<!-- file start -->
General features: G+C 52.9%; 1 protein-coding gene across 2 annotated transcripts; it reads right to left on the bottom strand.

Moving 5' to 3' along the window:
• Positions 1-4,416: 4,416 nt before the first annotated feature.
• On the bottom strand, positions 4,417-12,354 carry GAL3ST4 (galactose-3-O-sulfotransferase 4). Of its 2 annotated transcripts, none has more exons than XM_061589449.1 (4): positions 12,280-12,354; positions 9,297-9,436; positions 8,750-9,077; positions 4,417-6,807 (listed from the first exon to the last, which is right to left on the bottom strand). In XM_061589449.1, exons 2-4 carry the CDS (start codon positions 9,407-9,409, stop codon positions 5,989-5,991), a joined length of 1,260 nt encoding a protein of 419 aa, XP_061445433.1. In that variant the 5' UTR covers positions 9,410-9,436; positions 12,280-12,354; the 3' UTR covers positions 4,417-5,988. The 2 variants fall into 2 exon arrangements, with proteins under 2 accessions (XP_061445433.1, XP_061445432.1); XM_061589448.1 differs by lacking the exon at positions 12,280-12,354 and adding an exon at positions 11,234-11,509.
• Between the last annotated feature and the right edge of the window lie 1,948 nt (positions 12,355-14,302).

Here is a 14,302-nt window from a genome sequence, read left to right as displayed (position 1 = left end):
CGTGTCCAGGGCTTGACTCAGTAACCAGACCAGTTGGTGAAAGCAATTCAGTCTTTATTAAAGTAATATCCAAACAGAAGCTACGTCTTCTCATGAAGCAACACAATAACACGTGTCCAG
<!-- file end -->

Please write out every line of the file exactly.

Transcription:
General features: G+C 52.9%; 1 protein-coding gene across 2 annotated transcripts; it reads right to left on the bottom strand.

Moving 5' to 3' along the window:
• Positions 1-4,416: 4,416 nt before the first annotated feature.
• On the bottom strand, positions 4,417-12,354 carry GAL3ST4 (galactose-3-O-sulfotransferase 4). Of its 2 annotated transcripts, none has more exons than XM_061589449.1 (4): positions 12,280-12,354; positions 9,297-9,436; positions 8,750-9,077; positions 4,417-6,807 (listed from the first exon to the last, which is right to left on the bottom strand). In XM_061589449.1, exons 2-4 carry the CDS (start codon positions 9,407-9,409, stop codon positions 5,989-5,991), a joined length of 1,260 nt encoding a protein of 419 aa, XP_061445433.1. In that variant the 5' UTR covers positions 9,410-9,436; positions 12,280-12,354; the 3' UTR covers positions 4,417-5,988. The 2 variants fall into 2 exon arrangements, with proteins under 2 accessions (XP_061445433.1, XP_061445432.1); XM_061589448.1 differs by lacking the exon at positions 12,280-12,354 and adding an exon at positions 11,234-11,509.
• Between the last annotated feature and the right edge of the window lie 1,948 nt (positions 12,355-14,302).

Here is a 14,302-nt window from a genome sequence, read left to right as displayed (position 1 = left end):
CGTGTCCAGGGCTTGACTCAGTAACCAGACCAGTTGGTGAAAGCAATTCAGTCTTTATTAAAGTAATATCCAAACAGAAGCTACGTCTTCTCATGAAGCAACACAATAACACGTGTCCAG